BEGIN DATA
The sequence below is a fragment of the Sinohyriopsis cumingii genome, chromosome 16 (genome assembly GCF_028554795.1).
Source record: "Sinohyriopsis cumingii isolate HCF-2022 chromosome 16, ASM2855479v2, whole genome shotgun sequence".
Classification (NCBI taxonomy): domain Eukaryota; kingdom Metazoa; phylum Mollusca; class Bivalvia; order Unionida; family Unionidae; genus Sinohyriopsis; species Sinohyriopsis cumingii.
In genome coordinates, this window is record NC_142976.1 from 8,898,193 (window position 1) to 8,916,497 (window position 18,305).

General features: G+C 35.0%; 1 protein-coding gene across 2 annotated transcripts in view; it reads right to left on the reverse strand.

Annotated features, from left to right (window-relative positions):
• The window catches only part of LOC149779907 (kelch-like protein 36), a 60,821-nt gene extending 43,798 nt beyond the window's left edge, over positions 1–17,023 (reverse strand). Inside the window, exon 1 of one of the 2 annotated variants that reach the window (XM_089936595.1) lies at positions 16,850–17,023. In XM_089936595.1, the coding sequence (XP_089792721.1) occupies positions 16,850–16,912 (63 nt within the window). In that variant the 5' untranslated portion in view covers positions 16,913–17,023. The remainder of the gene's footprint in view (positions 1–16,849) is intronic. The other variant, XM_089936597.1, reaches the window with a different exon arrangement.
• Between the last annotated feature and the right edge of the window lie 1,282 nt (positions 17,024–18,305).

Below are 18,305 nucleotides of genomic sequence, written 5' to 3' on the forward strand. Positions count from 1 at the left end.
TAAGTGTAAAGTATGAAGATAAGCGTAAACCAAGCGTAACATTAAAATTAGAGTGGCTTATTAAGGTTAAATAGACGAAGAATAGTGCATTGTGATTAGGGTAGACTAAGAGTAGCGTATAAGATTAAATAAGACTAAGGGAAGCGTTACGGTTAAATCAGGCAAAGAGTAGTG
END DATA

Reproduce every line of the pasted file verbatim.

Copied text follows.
The sequence below is a fragment of the Sinohyriopsis cumingii genome, chromosome 16 (genome assembly GCF_028554795.1).
Source record: "Sinohyriopsis cumingii isolate HCF-2022 chromosome 16, ASM2855479v2, whole genome shotgun sequence".
Classification (NCBI taxonomy): domain Eukaryota; kingdom Metazoa; phylum Mollusca; class Bivalvia; order Unionida; family Unionidae; genus Sinohyriopsis; species Sinohyriopsis cumingii.
In genome coordinates, this window is record NC_142976.1 from 8,898,193 (window position 1) to 8,916,497 (window position 18,305).

General features: G+C 35.0%; 1 protein-coding gene across 2 annotated transcripts in view; it reads right to left on the reverse strand.

Annotated features, from left to right (window-relative positions):
• The window catches only part of LOC149779907 (kelch-like protein 36), a 60,821-nt gene extending 43,798 nt beyond the window's left edge, over positions 1–17,023 (reverse strand). Inside the window, exon 1 of one of the 2 annotated variants that reach the window (XM_089936595.1) lies at positions 16,850–17,023. In XM_089936595.1, the coding sequence (XP_089792721.1) occupies positions 16,850–16,912 (63 nt within the window). In that variant the 5' untranslated portion in view covers positions 16,913–17,023. The remainder of the gene's footprint in view (positions 1–16,849) is intronic. The other variant, XM_089936597.1, reaches the window with a different exon arrangement.
• Between the last annotated feature and the right edge of the window lie 1,282 nt (positions 17,024–18,305).

Below are 18,305 nucleotides of genomic sequence, written 5' to 3' on the forward strand. Positions count from 1 at the left end.
TAAGTGTAAAGTATGAAGATAAGCGTAAACCAAGCGTAACATTAAAATTAGAGTGGCTTATTAAGGTTAAATAGACGAAGAATAGTGCATTGTGATTAGGGTAGACTAAGAGTAGCGTATAAGATTAAATAAGACTAAGGGAAGCGTTACGGTTAAATCAGGCAAAGAGTAGTG